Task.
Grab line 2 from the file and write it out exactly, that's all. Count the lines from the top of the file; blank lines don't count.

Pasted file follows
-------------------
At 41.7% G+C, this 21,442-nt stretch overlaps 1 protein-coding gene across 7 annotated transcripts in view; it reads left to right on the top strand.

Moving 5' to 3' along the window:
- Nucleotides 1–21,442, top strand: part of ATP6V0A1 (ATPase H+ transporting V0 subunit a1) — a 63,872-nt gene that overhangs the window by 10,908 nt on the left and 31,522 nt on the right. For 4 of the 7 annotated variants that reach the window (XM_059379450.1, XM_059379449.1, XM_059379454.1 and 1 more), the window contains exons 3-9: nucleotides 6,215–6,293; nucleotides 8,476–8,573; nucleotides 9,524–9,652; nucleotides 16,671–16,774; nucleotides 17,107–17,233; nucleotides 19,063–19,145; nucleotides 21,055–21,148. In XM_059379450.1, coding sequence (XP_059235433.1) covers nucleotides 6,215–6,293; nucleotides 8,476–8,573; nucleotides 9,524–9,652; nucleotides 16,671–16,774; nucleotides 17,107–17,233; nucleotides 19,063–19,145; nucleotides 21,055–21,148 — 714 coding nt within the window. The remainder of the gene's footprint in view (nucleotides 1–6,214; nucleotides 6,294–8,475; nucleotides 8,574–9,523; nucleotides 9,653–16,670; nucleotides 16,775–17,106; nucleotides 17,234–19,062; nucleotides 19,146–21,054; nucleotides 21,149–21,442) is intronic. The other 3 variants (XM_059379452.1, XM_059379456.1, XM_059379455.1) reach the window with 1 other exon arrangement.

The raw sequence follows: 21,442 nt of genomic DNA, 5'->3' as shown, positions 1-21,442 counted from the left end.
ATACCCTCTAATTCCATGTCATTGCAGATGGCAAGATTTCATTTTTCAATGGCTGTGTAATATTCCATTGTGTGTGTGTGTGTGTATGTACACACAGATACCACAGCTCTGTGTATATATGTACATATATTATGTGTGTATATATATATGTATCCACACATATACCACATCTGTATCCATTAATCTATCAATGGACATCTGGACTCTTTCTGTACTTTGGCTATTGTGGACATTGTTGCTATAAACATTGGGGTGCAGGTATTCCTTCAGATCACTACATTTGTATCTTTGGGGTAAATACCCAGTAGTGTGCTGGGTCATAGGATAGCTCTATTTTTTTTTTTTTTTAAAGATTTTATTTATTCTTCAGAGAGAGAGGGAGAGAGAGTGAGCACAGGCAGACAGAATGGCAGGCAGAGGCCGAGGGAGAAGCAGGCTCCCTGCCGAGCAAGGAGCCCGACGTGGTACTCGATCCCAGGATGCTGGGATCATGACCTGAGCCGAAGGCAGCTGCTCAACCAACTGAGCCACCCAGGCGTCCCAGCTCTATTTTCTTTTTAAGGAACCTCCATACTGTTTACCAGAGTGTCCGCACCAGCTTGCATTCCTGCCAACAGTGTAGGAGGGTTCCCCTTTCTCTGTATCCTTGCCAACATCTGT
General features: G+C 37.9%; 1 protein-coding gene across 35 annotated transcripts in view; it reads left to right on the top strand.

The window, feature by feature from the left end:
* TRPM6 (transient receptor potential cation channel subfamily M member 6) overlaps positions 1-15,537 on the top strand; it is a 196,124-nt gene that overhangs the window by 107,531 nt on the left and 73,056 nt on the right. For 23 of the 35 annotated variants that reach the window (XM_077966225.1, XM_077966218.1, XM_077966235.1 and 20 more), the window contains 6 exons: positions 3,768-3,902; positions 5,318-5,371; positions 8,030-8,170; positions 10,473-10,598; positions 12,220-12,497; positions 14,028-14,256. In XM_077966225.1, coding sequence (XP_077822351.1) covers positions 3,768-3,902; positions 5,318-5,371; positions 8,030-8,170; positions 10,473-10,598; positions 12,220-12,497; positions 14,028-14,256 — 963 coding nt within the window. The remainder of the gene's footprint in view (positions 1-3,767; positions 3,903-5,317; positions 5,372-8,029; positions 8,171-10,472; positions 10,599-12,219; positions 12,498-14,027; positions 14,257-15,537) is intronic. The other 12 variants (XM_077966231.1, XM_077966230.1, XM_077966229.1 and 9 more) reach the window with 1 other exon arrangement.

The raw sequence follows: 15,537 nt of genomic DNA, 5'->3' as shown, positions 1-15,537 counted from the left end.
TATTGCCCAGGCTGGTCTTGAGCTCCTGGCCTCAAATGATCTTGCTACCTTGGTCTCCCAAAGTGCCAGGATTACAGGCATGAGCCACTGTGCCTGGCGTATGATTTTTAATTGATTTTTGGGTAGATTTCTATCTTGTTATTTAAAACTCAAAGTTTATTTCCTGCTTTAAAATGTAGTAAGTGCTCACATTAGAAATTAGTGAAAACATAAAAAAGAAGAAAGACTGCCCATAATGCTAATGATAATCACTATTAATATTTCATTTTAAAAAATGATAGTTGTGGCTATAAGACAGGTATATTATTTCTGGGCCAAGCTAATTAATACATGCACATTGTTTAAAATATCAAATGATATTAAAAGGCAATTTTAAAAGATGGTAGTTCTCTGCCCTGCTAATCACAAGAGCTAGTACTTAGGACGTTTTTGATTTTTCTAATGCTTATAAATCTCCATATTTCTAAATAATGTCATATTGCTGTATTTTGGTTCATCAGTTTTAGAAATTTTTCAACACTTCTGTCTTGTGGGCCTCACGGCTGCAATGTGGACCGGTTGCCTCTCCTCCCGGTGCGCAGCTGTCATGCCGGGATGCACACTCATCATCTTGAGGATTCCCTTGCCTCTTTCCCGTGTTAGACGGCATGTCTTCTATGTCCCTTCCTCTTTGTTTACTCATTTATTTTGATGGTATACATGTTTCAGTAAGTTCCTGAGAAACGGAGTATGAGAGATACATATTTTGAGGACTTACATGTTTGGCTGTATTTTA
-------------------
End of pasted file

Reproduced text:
Moving 5' to 3' along the window: